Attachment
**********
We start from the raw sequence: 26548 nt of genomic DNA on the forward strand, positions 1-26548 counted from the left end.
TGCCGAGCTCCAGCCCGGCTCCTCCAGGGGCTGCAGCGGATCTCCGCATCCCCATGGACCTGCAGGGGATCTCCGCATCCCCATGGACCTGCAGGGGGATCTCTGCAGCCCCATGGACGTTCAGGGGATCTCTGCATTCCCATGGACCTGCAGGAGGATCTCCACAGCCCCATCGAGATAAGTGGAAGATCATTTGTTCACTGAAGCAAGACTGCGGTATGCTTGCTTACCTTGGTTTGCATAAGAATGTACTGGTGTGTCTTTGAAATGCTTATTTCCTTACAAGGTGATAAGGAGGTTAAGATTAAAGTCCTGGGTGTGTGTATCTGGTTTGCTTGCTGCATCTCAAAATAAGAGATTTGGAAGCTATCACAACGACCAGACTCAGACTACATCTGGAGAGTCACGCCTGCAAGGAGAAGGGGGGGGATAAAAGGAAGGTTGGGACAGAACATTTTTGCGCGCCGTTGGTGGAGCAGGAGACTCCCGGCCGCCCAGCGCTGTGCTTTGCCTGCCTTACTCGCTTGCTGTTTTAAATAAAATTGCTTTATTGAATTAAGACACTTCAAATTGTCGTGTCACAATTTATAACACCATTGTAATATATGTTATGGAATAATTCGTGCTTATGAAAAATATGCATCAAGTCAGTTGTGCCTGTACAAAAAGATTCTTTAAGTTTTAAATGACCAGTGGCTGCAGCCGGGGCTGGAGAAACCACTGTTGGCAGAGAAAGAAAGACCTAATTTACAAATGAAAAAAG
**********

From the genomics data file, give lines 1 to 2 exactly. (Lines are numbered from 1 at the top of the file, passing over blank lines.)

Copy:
We start from the raw sequence: 26548 nt of genomic DNA on the forward strand, positions 1-26548 counted from the left end.
TGCCGAGCTCCAGCCCGGCTCCTCCAGGGGCTGCAGCGGATCTCCGCATCCCCATGGACCTGCAGGGGATCTCCGCATCCCCATGGACCTGCAGGGGGATCTCTGCAGCCCCATGGACGTTCAGGGGATCTCTGCATTCCCATGGACCTGCAGGAGGATCTCCACAGCCCCATCGAGATAAGTGGAAGATCATTTGTTCACTGAAGCAAGACTGCGGTATGCTTGCTTACCTTGGTTTGCATAAGAATGTACTGGTGTGTCTTTGAAATGCTTATTTCCTTACAAGGTGATAAGGAGGTTAAGATTAAAGTCCTGGGTGTGTGTATCTGGTTTGCTTGCTGCATCTCAAAATAAGAGATTTGGAAGCTATCACAACGACCAGACTCAGACTACATCTGGAGAGTCACGCCTGCAAGGAGAAGGGGGGGGATAAAAGGAAGGTTGGGACAGAACATTTTTGCGCGCCGTTGGTGGAGCAGGAGACTCCCGGCCGCCCAGCGCTGTGCTTTGCCTGCCTTACTCGCTTGCTGTTTTAAATAAAATTGCTTTATTGAATTAAGACACTTCAAATTGTCGTGTCACAATTTATAACACCATTGTAATATATGTTATGGAATAATTCGTGCTTATGAAAAATATGCATCAAGTCAGTTGTGCCTGTACAAAAAGATTCTTTAAGTTTTAAATGACCAGTGGCTGCAGCCGGGGCTGGAGAAACCACTGTTGGCAGAGAAAGAAAGACCTAATTTACAAATGAAAAAAG